As the Constitution spells out, this will be entirely at the President's pleasure. Thus Number One will decide who the person is, and how much power they have. Up until now, it's appeared that President Jacob Zuma has used the economic cluster of ministries to balance out constituencies, rather than to give any faction particular power. His close ally, Pravin Gordhan, ruled the roost at the Treasury, Cosatu got Ebrahim Patel and Economic Development, and the SACP won Rob Davies at the DTI. Now he will have to balance things out in a different way.
For many business organisations, the one key criterion for this post is whether the person has run a business themselves. To look through the ANC's electoral list, it would seem unlikely they would find a suitable candidate. There are very few people on that list who have experience in running a small business, and are high enough on those lists to get a ministerial post. It is of course possible that Zuma could appoint someone outside those lists, but he has a limited number of options there and it seems unlikely.
However, once that person is appointed, what would they really do? To a point it may depend on who else gets appointed to the other economic posts. If Davies is back at the DTI, for example, it would seem that the future Minister would have his/her hands full just opposing Davies' love for red tape. In fact, it would seem likely that one of the main jobs of this person would be to simply try to stop the mushrooming regulation that threatens to periodically strangle small businesses. Their role, then, would be to simply be a voice against making life harder for business.
If Zuma keeps most of his Cabinet as it is (and Zuma usually only acts when he has to, so it it's a possibility), then that person will have to fight both Davies and Patel. Unless they get strong support from whoever takes over from Pravin Gordhan at Finance, it seems unlikely that they will win.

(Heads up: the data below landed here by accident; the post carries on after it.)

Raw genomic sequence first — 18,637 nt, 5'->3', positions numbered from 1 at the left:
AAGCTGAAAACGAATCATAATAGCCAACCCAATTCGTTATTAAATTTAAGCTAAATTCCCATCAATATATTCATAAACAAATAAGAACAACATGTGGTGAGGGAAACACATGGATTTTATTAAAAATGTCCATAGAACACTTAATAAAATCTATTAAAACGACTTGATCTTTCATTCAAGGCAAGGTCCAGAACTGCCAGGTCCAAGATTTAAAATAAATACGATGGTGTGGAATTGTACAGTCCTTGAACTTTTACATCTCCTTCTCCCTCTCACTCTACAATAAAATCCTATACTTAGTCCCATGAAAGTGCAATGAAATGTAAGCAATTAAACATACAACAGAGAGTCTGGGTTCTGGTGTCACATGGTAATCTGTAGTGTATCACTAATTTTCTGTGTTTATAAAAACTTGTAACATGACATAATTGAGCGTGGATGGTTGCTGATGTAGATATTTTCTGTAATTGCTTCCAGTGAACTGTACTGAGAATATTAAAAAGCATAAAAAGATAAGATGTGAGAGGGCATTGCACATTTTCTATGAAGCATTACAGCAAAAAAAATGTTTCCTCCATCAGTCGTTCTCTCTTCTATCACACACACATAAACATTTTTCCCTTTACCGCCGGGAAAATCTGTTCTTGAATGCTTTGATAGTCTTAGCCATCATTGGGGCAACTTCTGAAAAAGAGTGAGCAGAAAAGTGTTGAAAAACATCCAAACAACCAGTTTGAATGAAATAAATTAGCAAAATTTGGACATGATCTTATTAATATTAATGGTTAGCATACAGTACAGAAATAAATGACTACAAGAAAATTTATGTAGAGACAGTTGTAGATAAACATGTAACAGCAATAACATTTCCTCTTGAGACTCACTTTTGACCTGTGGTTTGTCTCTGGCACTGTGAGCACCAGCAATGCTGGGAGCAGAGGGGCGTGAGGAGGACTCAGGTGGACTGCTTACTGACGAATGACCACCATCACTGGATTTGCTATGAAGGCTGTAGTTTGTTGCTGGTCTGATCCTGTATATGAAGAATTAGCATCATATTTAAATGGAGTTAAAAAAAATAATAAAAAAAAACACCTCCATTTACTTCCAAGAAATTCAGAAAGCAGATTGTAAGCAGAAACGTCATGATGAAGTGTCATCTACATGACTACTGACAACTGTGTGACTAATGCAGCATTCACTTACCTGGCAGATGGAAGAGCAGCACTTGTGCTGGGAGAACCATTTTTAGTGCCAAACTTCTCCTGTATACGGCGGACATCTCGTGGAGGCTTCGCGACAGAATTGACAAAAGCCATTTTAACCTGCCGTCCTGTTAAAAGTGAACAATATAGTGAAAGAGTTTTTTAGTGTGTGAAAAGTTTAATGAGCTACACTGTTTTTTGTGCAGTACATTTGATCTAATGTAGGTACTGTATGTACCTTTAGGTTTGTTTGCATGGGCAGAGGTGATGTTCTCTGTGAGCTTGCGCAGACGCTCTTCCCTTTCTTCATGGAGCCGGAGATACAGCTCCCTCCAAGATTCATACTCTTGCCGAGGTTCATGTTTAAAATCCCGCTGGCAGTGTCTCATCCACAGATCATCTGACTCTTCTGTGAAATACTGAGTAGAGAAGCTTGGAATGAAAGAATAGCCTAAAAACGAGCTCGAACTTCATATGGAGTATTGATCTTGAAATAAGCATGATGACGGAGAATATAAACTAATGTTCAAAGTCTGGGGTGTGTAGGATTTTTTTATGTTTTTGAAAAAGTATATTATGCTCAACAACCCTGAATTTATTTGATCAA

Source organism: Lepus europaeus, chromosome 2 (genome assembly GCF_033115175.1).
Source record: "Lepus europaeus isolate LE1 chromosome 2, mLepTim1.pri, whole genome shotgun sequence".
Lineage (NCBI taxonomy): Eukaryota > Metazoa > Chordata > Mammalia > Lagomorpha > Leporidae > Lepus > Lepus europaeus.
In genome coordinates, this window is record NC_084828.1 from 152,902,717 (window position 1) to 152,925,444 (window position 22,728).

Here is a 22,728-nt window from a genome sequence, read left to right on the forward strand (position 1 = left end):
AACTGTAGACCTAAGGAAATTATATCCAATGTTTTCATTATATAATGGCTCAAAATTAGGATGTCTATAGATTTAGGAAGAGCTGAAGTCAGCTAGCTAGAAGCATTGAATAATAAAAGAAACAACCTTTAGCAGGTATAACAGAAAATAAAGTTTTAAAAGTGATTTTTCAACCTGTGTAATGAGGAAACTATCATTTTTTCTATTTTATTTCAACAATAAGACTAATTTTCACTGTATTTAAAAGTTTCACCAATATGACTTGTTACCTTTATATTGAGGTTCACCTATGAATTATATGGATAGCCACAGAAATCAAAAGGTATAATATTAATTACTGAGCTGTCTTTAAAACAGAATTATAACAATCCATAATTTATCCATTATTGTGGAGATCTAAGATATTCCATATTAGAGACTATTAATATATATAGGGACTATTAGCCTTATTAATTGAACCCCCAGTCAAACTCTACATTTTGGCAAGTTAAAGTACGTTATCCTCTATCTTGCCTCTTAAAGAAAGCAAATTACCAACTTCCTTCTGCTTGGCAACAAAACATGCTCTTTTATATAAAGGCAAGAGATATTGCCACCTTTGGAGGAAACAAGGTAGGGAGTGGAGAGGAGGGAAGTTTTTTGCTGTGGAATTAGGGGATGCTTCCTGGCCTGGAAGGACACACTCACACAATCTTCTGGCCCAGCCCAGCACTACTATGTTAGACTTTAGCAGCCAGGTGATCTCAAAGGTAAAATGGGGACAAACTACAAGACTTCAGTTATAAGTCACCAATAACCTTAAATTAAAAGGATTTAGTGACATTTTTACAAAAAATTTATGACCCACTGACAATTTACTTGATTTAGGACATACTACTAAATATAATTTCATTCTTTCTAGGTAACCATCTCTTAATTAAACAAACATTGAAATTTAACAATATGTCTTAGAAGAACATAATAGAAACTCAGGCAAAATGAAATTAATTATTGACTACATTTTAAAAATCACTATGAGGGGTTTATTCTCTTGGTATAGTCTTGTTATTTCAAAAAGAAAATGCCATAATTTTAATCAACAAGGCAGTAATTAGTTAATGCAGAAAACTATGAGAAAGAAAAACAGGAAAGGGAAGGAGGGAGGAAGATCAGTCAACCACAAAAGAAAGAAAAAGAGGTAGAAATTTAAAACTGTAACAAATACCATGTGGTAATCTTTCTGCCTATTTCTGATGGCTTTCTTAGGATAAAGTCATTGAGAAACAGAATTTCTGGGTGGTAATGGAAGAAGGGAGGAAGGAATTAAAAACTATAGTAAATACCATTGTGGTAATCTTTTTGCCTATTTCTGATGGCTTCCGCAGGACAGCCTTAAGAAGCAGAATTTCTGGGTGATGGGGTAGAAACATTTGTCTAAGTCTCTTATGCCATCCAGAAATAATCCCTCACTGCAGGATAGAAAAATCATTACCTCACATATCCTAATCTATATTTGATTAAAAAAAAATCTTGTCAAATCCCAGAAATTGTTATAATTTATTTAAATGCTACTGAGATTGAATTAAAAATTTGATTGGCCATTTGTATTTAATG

However, the small business class, if we can call it that, is likely to become more important for the ANC. These enterprises will be owned and run by people who are natural ANC voters. As a result, the party does have an interest in making their lives easier, in having something to point to as evidence that the owners of these firms should vote for them.
But it goes deeper than that. There is actually quite a strong case to suggest that Zuma and the ANC should make this ministry a priority over the next five years. It's fairly obvious that if small businesses take off, if life is easier for them, and they can hire and fire at will, for example, then more people will be employed. And as the ANC's overall goal is supposed to be jobs at the moment, then it would be a rational choice to do everything it can to make this happen. The fact that Cosatu is so weak at the moment could allow this minister to campaign for, say, a complete exemption to labour laws for companies up to a hundred employees. If this were to happen (and to be perfectly realistic, it probably won't), then the end result could be a lot more people in employment.
And that would lead to more votes for the ANC in the longer run.
But for the moment, we are going to have to play a waiting game. These questions will only be answered once Zuma appoints his post-election Cabinet. DM
Photo: A picture dated 13 February 2008 shows South African pedestrians walking past M.J Unisex Hair Salon in Masiphumelele township in Cape Town, South Africa. EPA/NIC BOTHMA